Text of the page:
July 10, 1845|
|Died||October 11, 1908
|Alma mater||King's College London
Royal School of Mines
|Known for||Study of coral reefs, oysters|
|Institutions||Royal Society of Queensland|
|Doctoral advisor||Thomas Henry Huxley|
Born in Sidmouth, Saville-Kent's childhood was marred by several unfortunate events: the death of his mother, the murder of his half-brother, and the subsequent conviction of his sister, Constance. The detective responsible for the investigation of his half-brother's murder also suspected that William was an accomplice, but no charges were ever made. Constance was sentenced to life in prison but served only thirty years.
Saville-Kent was educated at King's College London and then at the Royal School of Mines under T. H. Huxley. He held various jobs in Britain, including at the British Museum from 1866 to 1872. In 1869, he became a member of the Zoological Society of London and in 1873 of the Linnean Society. In 1870, Saville-Kent received a grant from the Royal Society to conduct a dredging survey off Portugal. He worked at the Brighton Aquarium (1872–1873), then at the Manchester Aquarium (1873–1876). He went on to work for various other aquariums, before returning to Brighton in 1879.
Saville-Kent married in 1872 but his wife died three years later. He remarried in 1876.
On the recommendation of Huxley, in 1884 Saville-Kent became Inspector of Fisheries in Tasmania. In 1889, he became Commissioner of Fisheries for Queensland, and in 1892, Commissioner of Fisheries for Western Australia, a position he held until 1895. During this time he experimented with culturing pearls on Thursday Island; his experiments were successful, and modern-day spherical cultured pearls are primarily the result of discoveries he made. These discoveries were later patented by Dr. Tokichi Nishikawa of Japan, who had heard of Saville-Kent's techniques. Later, Saville-Kent went on to chair the Royal Society of Queensland from 1889–1890.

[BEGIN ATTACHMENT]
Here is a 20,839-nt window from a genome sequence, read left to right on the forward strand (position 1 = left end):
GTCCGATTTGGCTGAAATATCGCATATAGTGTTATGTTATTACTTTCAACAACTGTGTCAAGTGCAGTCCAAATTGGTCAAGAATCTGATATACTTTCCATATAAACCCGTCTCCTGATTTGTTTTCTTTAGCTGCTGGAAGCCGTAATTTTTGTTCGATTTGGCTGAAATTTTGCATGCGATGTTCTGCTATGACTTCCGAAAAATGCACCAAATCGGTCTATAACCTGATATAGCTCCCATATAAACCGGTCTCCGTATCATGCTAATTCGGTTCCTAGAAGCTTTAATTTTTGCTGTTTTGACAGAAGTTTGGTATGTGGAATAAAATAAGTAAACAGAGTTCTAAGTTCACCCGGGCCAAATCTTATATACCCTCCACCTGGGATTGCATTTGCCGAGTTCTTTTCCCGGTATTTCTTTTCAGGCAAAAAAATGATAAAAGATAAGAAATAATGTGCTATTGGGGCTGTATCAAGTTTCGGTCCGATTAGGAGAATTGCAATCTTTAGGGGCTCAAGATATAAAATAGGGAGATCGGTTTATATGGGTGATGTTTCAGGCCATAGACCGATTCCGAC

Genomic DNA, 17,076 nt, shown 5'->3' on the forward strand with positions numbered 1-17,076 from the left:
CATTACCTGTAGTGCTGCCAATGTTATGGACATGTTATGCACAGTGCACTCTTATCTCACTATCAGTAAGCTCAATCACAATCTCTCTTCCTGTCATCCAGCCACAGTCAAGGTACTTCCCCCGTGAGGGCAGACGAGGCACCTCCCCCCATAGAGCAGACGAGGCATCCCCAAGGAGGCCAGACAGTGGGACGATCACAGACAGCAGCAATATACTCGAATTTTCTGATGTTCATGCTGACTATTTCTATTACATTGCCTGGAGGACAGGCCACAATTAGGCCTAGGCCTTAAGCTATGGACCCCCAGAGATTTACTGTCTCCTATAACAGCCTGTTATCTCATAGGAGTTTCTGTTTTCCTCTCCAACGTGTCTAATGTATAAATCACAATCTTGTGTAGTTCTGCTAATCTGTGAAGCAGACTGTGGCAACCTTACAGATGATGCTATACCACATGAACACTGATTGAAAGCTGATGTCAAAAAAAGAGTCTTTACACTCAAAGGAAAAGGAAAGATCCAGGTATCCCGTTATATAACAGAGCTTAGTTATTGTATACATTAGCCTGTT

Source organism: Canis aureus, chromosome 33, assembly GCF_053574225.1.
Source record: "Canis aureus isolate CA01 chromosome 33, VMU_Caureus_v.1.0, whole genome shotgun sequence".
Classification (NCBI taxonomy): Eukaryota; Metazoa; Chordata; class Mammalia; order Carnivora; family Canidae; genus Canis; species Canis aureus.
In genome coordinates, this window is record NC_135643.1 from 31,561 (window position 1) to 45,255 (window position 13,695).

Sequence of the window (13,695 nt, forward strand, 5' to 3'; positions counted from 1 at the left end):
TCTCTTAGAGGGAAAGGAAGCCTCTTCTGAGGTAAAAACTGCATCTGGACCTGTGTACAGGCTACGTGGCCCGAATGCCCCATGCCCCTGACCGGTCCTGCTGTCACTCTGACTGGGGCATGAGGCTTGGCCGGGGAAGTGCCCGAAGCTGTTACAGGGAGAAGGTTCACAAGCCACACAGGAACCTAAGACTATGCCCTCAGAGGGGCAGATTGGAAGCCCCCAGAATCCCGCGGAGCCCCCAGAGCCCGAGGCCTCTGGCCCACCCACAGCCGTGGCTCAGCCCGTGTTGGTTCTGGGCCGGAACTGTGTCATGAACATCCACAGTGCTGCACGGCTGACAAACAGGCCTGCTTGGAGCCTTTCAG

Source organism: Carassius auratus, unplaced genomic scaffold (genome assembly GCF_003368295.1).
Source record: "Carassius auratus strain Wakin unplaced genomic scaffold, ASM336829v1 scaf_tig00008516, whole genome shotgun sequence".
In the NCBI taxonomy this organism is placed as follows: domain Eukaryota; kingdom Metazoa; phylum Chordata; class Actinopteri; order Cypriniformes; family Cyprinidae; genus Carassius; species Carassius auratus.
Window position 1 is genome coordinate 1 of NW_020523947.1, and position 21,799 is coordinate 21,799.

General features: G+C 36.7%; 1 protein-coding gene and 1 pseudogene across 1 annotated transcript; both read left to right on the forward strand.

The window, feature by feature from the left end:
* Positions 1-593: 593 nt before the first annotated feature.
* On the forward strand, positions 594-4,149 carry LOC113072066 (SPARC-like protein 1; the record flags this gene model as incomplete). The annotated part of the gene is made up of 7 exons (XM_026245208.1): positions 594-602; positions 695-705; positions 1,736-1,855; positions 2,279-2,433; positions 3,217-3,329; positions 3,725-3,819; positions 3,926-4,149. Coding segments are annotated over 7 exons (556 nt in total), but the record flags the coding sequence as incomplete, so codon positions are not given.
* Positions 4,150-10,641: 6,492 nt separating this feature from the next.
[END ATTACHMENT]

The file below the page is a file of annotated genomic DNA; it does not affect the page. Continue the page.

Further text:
Saville-Kent was a pioneer of the concept of sustainable fisheries. While at the Brighton Aquarium he witnessed a lobster lay eggs and charted the growth and development of the offspring. His goal was to see lobster and other commercial species of fish farmed as a sustainable resource.
- A Manual of the Infusoria, 1880, 1881, 1882 (3 Vol.)
- The Great Barrier Reef, 1893
- The Naturalist in Australia, 1897
- "Obituary: W. Saville-Kent". Nature. 78 (2034): 641–642. 22 Oct 1908. doi:10.1038/078640a0.
- Altick, Richard (1970). Victorian Studies in Scarlet: Murders and Manners in the Age of Victoria. New York: Norton. p. 53. ISBN 978-0-393-33624-5.
- Love, Rosaleen (2 May 2001). Reefscape: Reflections on the Great Barrier Reef. Joseph Henry Press. pp. 98–104. ISBN 978-0-309-17136-6.
- Bowen, James; Bowen, Margarita (8 November 2002). The Great Barrier Reef: History, Science, Heritage. Cambridge University Press. p. 262. ISBN 978-1-139-44064-6.
- Saville-Kent, William (1883). Handbook of the Marine and Freshwater Fishes of the British Islands: (including an Enumeration of Every Species). W. Clowes and Sons. pp. 90–94.
- Harrison,, A. J. (2004). "Kent, William Saville- (1845–1908)". The Oxford Dictionary of National Biography. doi:10.1093/ref:odnb/63022.
- IPNI. Kent.
- Saville-Kent, William (1845 - 1908) - Australian Dictionary of Biography
- Saville-Kent, William (1845 - 1908) - Bright Sparcs
- Summerscale, Kate (2008). The Suspicions of Mr Whicher, Or the murder at Road Hill House. Bloomsbury. ISBN 978-0-7475-8215-1.
- George, C. Denis. "Debunking a Widely Held Japanese Myth: Historical Aspects on the Early Discovery of the Pearl Cultivating Technique".